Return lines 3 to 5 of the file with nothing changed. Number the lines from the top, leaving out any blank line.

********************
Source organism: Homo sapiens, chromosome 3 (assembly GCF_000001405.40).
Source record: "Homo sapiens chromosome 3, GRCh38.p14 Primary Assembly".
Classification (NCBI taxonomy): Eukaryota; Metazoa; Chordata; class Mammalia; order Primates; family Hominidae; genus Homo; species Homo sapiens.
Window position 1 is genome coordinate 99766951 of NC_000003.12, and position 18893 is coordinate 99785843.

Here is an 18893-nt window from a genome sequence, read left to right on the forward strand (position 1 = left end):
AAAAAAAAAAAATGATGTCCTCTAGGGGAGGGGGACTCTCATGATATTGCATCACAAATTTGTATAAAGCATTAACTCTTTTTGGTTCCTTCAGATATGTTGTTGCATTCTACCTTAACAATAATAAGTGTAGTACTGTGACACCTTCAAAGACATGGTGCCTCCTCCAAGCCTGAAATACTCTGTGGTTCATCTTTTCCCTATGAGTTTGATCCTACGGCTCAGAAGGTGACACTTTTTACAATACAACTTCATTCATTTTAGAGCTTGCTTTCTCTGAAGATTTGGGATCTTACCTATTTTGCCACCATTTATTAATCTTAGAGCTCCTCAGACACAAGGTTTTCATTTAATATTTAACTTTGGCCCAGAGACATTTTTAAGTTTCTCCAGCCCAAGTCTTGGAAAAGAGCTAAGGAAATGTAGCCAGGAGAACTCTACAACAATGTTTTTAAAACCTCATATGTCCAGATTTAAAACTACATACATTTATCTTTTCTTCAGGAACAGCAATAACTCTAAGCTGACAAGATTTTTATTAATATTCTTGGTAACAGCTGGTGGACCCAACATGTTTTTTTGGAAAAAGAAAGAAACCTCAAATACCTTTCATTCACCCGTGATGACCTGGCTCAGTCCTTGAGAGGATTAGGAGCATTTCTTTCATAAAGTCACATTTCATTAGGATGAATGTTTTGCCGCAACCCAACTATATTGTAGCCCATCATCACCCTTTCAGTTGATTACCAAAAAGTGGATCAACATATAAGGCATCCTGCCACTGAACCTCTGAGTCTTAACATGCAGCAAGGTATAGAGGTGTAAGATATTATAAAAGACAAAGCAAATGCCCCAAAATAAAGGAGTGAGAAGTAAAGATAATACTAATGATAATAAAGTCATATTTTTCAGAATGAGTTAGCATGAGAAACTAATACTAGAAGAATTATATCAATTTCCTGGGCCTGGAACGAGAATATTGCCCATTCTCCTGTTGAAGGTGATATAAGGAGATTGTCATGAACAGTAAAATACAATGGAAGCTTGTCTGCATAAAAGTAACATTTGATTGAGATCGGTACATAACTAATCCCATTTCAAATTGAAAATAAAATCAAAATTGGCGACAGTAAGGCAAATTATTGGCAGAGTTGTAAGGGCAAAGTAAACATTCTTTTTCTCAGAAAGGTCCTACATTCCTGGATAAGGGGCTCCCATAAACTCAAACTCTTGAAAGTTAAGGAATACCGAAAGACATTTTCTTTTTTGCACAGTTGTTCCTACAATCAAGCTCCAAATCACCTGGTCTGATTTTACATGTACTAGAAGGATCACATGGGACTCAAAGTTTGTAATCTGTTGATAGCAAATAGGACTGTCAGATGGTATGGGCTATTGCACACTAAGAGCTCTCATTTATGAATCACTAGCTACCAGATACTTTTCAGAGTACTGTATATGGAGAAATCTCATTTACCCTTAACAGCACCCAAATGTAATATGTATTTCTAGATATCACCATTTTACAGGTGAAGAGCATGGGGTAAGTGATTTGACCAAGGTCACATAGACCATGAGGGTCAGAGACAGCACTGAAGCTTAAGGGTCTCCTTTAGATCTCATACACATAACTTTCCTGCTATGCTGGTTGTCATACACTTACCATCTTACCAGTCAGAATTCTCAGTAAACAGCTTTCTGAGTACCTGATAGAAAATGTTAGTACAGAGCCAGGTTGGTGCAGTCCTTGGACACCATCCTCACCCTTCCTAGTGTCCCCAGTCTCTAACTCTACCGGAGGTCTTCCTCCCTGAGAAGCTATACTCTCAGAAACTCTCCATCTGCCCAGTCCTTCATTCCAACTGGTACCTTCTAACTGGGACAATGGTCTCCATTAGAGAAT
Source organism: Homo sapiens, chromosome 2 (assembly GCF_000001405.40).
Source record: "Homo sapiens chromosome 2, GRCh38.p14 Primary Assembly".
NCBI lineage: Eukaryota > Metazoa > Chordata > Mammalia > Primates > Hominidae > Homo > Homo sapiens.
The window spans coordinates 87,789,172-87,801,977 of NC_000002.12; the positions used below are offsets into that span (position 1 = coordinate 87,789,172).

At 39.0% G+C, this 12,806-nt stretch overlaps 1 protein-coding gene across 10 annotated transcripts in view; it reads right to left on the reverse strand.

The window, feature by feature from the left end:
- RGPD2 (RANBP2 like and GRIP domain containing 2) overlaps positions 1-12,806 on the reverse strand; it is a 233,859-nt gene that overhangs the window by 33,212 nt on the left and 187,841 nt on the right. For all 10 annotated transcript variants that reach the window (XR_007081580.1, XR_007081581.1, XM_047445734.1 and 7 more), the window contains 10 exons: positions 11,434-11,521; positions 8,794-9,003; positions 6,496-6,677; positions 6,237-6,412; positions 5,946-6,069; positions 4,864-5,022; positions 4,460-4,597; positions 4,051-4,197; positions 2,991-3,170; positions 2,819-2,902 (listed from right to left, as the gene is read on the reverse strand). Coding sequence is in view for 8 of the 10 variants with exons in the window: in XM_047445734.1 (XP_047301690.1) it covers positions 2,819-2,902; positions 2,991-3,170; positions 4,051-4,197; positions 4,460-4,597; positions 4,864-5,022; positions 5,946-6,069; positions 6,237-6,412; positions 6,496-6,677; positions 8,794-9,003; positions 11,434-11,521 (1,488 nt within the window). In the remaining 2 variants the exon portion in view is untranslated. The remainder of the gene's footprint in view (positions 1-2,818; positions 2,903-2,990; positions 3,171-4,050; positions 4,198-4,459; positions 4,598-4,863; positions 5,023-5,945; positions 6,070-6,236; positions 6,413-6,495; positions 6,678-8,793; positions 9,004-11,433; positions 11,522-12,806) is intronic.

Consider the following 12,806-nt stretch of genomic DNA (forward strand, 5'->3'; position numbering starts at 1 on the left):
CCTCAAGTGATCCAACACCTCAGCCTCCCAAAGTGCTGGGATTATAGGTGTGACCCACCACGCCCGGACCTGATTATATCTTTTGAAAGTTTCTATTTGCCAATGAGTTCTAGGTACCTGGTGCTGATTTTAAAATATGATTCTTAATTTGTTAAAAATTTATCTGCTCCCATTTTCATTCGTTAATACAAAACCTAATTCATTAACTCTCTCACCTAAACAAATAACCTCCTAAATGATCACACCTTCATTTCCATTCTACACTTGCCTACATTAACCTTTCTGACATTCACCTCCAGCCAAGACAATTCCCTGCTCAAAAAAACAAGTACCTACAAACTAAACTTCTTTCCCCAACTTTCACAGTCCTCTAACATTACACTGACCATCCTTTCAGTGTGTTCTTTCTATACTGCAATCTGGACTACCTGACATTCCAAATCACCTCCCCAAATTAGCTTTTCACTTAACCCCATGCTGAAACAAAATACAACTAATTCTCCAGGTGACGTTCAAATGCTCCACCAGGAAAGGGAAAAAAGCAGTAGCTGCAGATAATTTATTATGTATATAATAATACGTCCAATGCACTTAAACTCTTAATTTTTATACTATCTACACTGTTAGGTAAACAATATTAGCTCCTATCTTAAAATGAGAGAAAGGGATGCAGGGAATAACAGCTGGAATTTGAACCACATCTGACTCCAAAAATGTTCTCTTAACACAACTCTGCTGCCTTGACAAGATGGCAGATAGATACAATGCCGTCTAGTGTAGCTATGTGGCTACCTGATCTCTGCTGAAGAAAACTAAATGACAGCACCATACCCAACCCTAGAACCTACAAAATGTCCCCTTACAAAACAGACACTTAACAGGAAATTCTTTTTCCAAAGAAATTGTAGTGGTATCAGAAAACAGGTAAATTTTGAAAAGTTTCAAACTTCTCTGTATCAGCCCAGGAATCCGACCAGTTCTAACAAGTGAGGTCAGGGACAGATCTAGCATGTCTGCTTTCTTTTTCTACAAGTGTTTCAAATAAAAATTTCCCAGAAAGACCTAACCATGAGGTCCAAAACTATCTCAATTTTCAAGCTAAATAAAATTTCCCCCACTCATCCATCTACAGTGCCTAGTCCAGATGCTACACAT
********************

Classification (NCBI taxonomy): Eukaryota; Metazoa; Chordata; class Mammalia; order Primates; family Hominidae; genus Homo; species Homo sapiens.
Window position 1 is genome coordinate 99766951 of NC_000003.12, and position 18893 is coordinate 99785843.

Here is an 18893-nt window from a genome sequence, read left to right on the forward strand (position 1 = left end):